Ever since I went backpacking round India on my gap year, I’ve had something of a fascination with the country, and have vowed many times to return. Thus it was with great interest that I began the Indian epic A Suitable Boy by Vikram Seth. At 1,474 pages it’s one of the longest books written in the English language yet, despite its size, is also one of the best loved and features on the BBC’s Top 100 Reads at number fifty-five.
I first borrowed A Suitable Boy from one of my best friends Abbi just over a year ago but daunted by its size, added it to be ever-growing pile of books to be read. It was only recently that I finally decided to dedicate a string of early mornings and begin the book so critically acclaimed by reviewers the world over.
Set in the fictional town of Brahmpur, A Suitable Boy is a vivid portrayal of four families in the period leading up to the first post-independence national election of 1952. The novel opens with Mrs. Rupa Mehra, head of one of the four families around which the novel is centred, as she tries to arrange the marriage of her younger daughter, Lata, with a “suitable boy”. Replete with themes of race, religion and class, the mother’s journey to find said man to wed her daughter is not a straightforward one and Seth expertly paints a richly imagined world of four extended families as they manoeuver through a world of highs and lows, of love and of loss.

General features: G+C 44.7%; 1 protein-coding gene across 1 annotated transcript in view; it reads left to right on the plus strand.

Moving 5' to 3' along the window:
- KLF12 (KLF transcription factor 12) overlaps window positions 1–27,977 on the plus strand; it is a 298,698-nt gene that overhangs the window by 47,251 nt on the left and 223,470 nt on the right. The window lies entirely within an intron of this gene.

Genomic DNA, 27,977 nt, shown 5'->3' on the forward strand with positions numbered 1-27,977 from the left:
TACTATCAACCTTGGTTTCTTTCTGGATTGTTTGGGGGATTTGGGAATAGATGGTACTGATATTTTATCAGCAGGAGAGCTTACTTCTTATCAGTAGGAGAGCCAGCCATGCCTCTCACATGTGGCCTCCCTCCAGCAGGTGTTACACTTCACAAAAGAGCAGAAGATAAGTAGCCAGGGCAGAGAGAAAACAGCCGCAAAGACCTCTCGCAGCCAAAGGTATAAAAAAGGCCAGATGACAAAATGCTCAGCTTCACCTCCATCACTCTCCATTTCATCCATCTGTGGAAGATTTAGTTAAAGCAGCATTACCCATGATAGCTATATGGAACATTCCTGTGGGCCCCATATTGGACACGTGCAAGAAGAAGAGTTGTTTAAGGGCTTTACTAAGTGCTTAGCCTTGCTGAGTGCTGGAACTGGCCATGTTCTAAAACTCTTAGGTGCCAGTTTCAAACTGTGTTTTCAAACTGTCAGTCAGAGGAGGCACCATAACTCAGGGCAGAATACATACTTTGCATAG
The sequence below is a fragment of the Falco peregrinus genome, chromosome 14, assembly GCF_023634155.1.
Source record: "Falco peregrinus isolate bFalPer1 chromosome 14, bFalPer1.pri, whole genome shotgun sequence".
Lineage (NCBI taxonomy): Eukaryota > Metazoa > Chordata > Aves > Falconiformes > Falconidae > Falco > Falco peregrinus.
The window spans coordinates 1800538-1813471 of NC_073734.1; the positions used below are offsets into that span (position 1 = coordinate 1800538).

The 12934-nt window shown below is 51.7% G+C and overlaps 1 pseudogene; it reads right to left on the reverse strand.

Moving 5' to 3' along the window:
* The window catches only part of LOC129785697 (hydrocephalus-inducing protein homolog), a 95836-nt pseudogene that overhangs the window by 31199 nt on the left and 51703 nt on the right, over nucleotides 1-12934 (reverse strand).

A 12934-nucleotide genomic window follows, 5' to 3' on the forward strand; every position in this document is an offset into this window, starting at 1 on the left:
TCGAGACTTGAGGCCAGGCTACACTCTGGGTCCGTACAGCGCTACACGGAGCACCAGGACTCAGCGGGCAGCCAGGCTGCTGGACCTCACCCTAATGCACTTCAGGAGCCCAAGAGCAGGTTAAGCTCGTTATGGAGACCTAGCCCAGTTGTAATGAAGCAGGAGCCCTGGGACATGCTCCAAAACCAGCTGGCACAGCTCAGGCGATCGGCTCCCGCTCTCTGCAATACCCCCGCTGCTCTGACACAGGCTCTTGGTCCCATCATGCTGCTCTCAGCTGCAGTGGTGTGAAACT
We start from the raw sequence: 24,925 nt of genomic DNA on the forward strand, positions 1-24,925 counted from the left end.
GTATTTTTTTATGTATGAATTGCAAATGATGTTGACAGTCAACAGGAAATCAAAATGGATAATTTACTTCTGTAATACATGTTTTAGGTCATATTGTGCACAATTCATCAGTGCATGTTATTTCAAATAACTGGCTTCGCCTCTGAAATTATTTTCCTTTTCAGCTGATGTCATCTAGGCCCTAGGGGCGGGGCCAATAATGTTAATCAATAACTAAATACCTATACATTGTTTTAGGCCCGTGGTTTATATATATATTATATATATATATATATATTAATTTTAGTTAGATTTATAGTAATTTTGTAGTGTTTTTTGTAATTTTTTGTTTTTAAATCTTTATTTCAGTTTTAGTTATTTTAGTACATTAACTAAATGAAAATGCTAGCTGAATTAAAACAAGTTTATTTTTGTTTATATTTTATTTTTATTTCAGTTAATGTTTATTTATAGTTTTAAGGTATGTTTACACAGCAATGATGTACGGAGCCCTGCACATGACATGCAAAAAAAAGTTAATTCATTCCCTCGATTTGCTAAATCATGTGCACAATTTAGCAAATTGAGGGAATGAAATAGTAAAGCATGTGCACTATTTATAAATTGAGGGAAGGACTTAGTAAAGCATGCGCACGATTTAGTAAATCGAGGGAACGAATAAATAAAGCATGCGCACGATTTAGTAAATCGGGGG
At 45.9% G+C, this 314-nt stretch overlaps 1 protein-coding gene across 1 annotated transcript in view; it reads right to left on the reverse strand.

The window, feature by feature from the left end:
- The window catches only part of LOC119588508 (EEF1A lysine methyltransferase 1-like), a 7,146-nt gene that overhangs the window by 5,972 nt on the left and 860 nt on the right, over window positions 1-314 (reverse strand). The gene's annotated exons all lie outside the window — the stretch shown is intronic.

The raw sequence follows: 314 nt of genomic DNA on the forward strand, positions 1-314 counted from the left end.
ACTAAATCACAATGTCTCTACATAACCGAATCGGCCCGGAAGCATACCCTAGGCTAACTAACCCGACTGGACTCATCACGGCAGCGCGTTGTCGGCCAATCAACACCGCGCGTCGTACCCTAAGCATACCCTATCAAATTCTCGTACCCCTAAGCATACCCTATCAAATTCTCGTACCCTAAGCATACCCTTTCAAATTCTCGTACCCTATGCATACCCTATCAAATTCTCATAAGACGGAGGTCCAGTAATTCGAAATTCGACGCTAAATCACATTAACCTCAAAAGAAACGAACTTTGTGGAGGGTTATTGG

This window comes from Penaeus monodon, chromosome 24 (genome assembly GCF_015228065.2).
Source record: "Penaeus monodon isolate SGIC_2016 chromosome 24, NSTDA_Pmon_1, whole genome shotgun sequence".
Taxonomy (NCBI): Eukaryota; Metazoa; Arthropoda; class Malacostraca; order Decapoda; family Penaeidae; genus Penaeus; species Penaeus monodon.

Perhaps the book’s greatest strength is its length; a novel of such epic proportions, it’s impossible to read without developing a real love for Seth’s wonderfully drawn cast of characters. He paints India as an endearing country of great charm endearment while also laying bare its faults. A rich depiction of a country that is a kaleidoscope of both culture and colour, A Suitable Boy is a love story at its core and will no doubt continue to entice readers many years from now.
Reading this book is certainly a commitment; but one that more than repays the reader’s effort. A Suitable Boy is a story that will stay with you forever.
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